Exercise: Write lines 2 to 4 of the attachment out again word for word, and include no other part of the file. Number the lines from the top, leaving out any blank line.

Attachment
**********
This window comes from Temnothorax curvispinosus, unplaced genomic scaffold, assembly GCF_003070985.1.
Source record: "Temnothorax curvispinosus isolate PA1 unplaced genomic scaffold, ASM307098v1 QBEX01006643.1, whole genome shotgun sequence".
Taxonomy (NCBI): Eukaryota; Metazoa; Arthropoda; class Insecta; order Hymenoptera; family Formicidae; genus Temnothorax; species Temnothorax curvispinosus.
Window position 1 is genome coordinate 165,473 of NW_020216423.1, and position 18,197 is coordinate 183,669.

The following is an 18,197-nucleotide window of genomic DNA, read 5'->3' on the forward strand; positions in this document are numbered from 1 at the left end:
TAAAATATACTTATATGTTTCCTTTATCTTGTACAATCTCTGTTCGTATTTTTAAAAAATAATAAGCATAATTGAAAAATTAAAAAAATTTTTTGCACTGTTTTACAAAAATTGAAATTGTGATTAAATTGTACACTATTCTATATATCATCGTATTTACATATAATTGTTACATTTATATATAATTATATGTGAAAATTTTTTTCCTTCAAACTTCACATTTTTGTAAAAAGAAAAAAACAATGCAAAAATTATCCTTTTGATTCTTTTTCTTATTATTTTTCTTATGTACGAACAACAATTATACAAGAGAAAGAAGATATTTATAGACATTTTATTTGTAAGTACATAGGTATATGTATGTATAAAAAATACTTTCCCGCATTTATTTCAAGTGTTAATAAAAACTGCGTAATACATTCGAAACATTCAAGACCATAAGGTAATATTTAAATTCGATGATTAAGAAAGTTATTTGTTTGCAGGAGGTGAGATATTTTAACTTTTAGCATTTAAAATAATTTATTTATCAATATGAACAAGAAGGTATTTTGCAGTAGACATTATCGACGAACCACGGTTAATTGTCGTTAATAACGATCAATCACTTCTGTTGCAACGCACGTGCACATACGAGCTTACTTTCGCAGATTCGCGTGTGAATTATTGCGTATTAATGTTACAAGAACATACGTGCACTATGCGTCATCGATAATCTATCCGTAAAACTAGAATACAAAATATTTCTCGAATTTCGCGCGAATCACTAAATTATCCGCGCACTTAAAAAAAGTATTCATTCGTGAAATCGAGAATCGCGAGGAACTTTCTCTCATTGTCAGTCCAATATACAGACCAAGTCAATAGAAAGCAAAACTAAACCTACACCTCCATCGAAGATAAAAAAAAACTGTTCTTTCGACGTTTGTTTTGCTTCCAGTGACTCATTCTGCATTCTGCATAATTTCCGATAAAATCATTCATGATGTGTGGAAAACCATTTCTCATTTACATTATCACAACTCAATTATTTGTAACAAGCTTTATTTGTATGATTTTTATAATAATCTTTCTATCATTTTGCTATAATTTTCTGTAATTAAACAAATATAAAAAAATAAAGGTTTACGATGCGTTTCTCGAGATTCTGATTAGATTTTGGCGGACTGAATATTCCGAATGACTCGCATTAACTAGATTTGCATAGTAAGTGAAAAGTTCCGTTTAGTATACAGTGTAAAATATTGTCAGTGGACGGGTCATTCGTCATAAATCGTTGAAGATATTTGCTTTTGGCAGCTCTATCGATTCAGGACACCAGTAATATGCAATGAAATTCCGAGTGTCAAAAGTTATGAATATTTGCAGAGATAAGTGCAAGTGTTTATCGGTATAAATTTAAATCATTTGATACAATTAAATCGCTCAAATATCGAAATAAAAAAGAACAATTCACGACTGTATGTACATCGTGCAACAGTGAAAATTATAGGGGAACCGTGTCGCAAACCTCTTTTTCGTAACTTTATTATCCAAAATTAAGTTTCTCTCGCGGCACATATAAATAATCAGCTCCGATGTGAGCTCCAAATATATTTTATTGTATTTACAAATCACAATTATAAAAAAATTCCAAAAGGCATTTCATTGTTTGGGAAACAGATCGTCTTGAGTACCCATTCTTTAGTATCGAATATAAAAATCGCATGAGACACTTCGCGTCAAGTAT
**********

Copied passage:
Source record: "Temnothorax curvispinosus isolate PA1 unplaced genomic scaffold, ASM307098v1 QBEX01006643.1, whole genome shotgun sequence".
Taxonomy (NCBI): Eukaryota; Metazoa; Arthropoda; class Insecta; order Hymenoptera; family Formicidae; genus Temnothorax; species Temnothorax curvispinosus.
Window position 1 is genome coordinate 165,473 of NW_020216423.1, and position 18,197 is coordinate 183,669.